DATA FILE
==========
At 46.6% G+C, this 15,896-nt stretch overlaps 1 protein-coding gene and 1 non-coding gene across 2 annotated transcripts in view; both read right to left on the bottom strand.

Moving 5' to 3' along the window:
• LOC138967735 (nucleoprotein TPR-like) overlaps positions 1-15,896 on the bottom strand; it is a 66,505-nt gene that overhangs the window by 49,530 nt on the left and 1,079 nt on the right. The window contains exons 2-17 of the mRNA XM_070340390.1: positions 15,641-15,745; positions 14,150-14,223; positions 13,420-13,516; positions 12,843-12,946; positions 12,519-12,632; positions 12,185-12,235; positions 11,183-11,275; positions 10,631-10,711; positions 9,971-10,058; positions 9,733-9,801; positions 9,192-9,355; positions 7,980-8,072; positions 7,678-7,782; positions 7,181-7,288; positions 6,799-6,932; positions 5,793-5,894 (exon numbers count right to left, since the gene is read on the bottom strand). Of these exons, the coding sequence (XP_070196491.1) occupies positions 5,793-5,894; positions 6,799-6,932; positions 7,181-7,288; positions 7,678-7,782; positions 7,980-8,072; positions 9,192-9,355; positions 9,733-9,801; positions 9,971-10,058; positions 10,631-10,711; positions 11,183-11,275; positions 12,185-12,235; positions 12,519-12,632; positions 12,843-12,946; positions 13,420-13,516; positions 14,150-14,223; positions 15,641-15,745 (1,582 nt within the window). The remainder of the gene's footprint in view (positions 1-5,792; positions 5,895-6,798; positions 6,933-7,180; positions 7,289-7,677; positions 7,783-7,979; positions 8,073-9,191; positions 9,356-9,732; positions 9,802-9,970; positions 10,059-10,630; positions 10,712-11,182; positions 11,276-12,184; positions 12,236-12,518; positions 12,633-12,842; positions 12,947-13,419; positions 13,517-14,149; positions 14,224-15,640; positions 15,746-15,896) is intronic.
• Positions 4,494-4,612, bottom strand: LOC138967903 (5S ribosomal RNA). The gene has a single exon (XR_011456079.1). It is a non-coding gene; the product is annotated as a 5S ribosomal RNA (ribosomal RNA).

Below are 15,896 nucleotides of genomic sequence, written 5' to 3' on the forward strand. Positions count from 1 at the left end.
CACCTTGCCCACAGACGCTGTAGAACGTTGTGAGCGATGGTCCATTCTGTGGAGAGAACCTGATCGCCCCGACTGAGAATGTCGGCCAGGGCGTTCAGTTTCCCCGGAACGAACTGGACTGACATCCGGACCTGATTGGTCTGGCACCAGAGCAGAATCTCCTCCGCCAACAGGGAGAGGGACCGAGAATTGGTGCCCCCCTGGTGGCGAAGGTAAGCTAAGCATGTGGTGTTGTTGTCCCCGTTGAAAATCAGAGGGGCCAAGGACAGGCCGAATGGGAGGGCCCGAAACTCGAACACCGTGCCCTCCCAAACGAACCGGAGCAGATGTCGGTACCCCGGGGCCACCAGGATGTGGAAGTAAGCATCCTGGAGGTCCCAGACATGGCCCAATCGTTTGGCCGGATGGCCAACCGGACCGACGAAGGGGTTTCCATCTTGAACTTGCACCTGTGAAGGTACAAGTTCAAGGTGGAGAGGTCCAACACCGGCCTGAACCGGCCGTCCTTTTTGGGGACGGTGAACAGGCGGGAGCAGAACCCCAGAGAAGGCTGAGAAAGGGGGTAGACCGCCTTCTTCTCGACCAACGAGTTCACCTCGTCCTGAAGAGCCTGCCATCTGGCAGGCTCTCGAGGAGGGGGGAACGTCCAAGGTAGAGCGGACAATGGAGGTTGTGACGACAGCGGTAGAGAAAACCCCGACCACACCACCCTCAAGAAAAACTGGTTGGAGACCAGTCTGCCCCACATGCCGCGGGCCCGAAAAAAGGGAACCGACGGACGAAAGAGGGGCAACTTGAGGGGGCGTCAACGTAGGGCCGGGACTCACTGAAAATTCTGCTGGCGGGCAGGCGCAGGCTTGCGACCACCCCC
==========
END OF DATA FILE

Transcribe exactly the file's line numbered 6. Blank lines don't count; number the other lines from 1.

CACCTTGCCCACAGACGCTGTAGAACGTTGTGAGCGATGGTCCATTCTGTGGAGAGAACCTGATCGCCCCGACTGAGAATGTCGGCCAGGGCGTTCAGTTTCCCCGGAACGAACTGGACTGACATCCGGACCTGATTGGTCTGGCACCAGAGCAGAATCTCCTCCGCCAACAGGGAGAGGGACCGAGAATTGGTGCCCCCCTGGTGGCGAAGGTAAGCTAAGCATGTGGTGTTGTTGTCCCCGTTGAAAATCAGAGGGGCCAAGGACAGGCCGAATGGGAGGGCCCGAAACTCGAACACCGTGCCCTCCCAAACGAACCGGAGCAGATGTCGGTACCCCGGGGCCACCAGGATGTGGAAGTAAGCATCCTGGAGGTCCCAGACATGGCCCAATCGTTTGGCCGGATGGCCAACCGGACCGACGAAGGGGTTTCCATCTTGAACTTGCACCTGTGAAGGTACAAGTTCAAGGTGGAGAGGTCCAACACCGGCCTGAACCGGCCGTCCTTTTTGGGGACGGTGAACAGGCGGGAGCAGAACCCCAGAGAAGGCTGAGAAAGGGGGTAGACCGCCTTCTTCTCGACCAACGAGTTCACCTCGTCCTGAAGAGCCTGCCATCTGGCAGGCTCTCGAGGAGGGGGGAACGTCCAAGGTAGAGCGGACAATGGAGGTTGTGACGACAGCGGTAGAGAAAACCCCGACCACACCACCCTCAAGAAAAACTGGTTGGAGACCAGTCTGCCCCACATGCCGCGGGCCCGAAAAAAGGGAACCGACGGACGAAAGAGGGGCAACTTGAGGGGGCGTCAACGTAGGGCCGGGACTCACTGAAAATTCTGCTGGCGGGCAGGCGCAGGCTTGCGACCACCCCC